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How is goodwill different from other intangible assets?

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How is goodwill different from other intangible assets? An asset, which has no physical existence such as corporate intellectual properties (patents, trademarks, business methodologies and copyrights), trademarks, patents, software, goodwill and brand recognition are known to be an “Intangible asset”. So goodwill is and is not an intangible asset. Goodwill is a residual, unidentifiable, not separable asset. Intangibles are not that but…. How is goodwill different from other intangible assets

Separate identifiable intangible assets acquired

That is because identifiable intangible assets acquired in a business combination are recognised separately from goodwill [IFRS 3 B31]. An intangible asset is ‘identifiable’ if it arises from contractual or other legal rights or if it is separable [IAS 38 12]. Under … Read more

Customer relationships valuation

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Introduction

Customer relationships valuation is based on valuation model. Here such a valuation model is presented to value customer contracts and the related customer relationship and the non-contractual customer relationships, as per IFRS 3 Business Combinations.

References (to familiarise yourself with the subject):

Customer contracts and the related customer relationships
Non-contractual customer relationships
Order or production backlog

What are the inputs to the model?

Revenue

Revenue – represents revenue from existing customer relationships for existing products. Includes contractual and non-contractual relationships (even those without current backlog or commitments). Separate valuation of a backlog revenue intangible asset can be considered if and when such backlog exists.

The model assumes a “market participant” point of view, … Read more

Asset-based business valuations

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Asset-based business valuationsAsset-based business valuations are one of the most used valuation approaches in accounting. The asset accumulation method and the adjusted net asset method are both generally accepted business valuation methods of the asset-based business valuation approach.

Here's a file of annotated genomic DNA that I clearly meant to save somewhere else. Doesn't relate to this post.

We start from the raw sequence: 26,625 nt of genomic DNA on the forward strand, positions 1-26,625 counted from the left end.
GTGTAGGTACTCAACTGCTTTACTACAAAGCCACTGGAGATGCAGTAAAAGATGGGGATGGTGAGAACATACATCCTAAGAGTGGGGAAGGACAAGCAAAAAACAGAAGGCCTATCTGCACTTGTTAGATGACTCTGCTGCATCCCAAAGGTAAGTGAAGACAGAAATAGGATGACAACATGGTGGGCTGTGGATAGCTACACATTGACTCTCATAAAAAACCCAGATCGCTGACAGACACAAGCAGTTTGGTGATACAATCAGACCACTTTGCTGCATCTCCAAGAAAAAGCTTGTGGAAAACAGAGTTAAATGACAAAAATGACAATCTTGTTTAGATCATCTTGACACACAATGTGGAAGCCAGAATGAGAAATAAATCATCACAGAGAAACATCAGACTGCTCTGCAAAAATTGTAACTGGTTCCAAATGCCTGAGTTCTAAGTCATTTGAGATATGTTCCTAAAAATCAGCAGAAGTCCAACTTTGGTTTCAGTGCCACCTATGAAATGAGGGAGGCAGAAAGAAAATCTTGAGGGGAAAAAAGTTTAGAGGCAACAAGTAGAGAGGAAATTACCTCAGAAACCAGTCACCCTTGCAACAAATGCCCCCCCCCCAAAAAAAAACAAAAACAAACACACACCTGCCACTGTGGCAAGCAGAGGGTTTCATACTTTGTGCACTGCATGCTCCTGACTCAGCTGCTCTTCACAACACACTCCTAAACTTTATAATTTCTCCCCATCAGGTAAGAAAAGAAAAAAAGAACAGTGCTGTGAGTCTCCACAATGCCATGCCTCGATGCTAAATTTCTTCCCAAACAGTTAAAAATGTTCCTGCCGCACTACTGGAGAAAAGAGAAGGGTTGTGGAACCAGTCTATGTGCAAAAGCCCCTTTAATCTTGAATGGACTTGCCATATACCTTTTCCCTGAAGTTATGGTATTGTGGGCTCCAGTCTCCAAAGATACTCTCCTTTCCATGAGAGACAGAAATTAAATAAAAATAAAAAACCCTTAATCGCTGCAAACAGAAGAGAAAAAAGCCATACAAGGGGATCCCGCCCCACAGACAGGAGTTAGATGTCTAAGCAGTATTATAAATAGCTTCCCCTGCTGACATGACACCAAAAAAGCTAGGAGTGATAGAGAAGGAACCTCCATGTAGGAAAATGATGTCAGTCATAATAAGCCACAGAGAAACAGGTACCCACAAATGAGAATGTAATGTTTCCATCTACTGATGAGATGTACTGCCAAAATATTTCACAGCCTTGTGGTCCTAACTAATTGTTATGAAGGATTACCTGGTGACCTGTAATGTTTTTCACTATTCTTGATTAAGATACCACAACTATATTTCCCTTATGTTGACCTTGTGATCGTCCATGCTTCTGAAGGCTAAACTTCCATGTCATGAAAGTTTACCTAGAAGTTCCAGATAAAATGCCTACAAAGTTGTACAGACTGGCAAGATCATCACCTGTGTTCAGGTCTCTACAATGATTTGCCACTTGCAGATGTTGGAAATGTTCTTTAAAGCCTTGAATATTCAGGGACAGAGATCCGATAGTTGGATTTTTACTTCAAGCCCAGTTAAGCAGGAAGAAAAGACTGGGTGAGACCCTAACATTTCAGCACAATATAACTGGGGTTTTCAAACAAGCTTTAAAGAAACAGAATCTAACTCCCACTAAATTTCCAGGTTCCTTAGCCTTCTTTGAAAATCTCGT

When properly applied using consistent valuation variables, all asset-based business valuation approach methods should conclude approximately the same value for the subject business enterprise.

Additionally, when properly applied using consistent valuation variables, all asset-based business valuation approach methods may be used to conclude any of the following ownership interests:

  1. Total business enterprise (i.e., total long-term debt and total owners’ equity)
  2. Total business assets (i.e., total subject entity tangible and intangible assets)
  3. Total business owners’ equity (e.g., all classes of equity)
  4. A
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Identify and separate Intangible assets

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Identify and separate Intangible assets that is one of the most important exercises in a IFRS 3 business combination. The acquirer recognises, separately from goodwill, the identifiable intangible assets acquired in a business combination. An intangible asset is identifiable if it meets either the separability criterion or the contractual-legal criterion. Identify and separate Intangible assets Identify and separate Intangible assets

An intangible asset that meets the contractual-legal criterion is identifiable even if the asset is not transferable or separable from the acquiree or from other rights and obligations. For example:

  1. an acquiree leases a manufacturing facility under an operating lease that has terms that are favourable relative to market terms.

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Change in accounting principles

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Change in accounting principles – There is an underlying presumption that an accounting principle, once adopted, should not be changed for similar events and transactions. A change in principle may be Change in accounting principlescaused by new events, changing conditions, or additional information or experience.

There are two circumstances when a company is required to change an accounting policy. These are:

  • If the change is required by a Standard or an Interpretation; or Change in accounting principles